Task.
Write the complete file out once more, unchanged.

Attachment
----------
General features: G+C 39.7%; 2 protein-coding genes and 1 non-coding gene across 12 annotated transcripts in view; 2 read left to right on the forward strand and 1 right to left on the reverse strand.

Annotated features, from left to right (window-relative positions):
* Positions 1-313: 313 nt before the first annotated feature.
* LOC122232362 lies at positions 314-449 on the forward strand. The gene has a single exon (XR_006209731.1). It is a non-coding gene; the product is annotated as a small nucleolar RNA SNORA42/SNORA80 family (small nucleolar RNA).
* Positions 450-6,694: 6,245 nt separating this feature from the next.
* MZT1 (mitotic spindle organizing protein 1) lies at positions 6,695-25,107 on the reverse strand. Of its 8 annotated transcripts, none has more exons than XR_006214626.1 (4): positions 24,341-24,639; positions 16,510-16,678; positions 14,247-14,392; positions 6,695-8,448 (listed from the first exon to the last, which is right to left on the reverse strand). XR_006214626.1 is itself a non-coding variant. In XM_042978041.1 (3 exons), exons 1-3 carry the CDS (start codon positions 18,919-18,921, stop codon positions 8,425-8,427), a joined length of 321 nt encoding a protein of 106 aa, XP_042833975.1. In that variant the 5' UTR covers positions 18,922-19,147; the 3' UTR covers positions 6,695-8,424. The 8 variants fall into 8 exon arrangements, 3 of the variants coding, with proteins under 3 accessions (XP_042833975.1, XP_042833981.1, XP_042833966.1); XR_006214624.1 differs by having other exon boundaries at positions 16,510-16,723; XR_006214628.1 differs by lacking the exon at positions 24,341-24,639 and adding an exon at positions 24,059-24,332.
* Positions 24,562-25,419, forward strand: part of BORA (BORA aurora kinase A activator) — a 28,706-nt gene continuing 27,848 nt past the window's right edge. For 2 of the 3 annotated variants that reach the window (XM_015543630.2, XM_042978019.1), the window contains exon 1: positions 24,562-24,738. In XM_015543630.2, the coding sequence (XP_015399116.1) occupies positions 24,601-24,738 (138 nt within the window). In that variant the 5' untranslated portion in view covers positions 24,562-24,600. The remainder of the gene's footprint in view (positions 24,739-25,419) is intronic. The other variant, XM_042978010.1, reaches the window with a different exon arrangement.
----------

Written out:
General features: G+C 39.7%; 2 protein-coding genes and 1 non-coding gene across 12 annotated transcripts in view; 2 read left to right on the forward strand and 1 right to left on the reverse strand.

Annotated features, from left to right (window-relative positions):
* Positions 1-313: 313 nt before the first annotated feature.
* LOC122232362 lies at positions 314-449 on the forward strand. The gene has a single exon (XR_006209731.1). It is a non-coding gene; the product is annotated as a small nucleolar RNA SNORA42/SNORA80 family (small nucleolar RNA).
* Positions 450-6,694: 6,245 nt separating this feature from the next.
* MZT1 (mitotic spindle organizing protein 1) lies at positions 6,695-25,107 on the reverse strand. Of its 8 annotated transcripts, none has more exons than XR_006214626.1 (4): positions 24,341-24,639; positions 16,510-16,678; positions 14,247-14,392; positions 6,695-8,448 (listed from the first exon to the last, which is right to left on the reverse strand). XR_006214626.1 is itself a non-coding variant. In XM_042978041.1 (3 exons), exons 1-3 carry the CDS (start codon positions 18,919-18,921, stop codon positions 8,425-8,427), a joined length of 321 nt encoding a protein of 106 aa, XP_042833975.1. In that variant the 5' UTR covers positions 18,922-19,147; the 3' UTR covers positions 6,695-8,424. The 8 variants fall into 8 exon arrangements, 3 of the variants coding, with proteins under 3 accessions (XP_042833975.1, XP_042833981.1, XP_042833966.1); XR_006214624.1 differs by having other exon boundaries at positions 16,510-16,723; XR_006214628.1 differs by lacking the exon at positions 24,341-24,639 and adding an exon at positions 24,059-24,332.
* Positions 24,562-25,419, forward strand: part of BORA (BORA aurora kinase A activator) — a 28,706-nt gene continuing 27,848 nt past the window's right edge. For 2 of the 3 annotated variants that reach the window (XM_015543630.2, XM_042978019.1), the window contains exon 1: positions 24,562-24,738. In XM_015543630.2, the coding sequence (XP_015399116.1) occupies positions 24,601-24,738 (138 nt within the window). In that variant the 5' untranslated portion in view covers positions 24,562-24,600. The remainder of the gene's footprint in view (positions 24,739-25,419) is intronic. The other variant, XM_042978010.1, reaches the window with a different exon arrangement.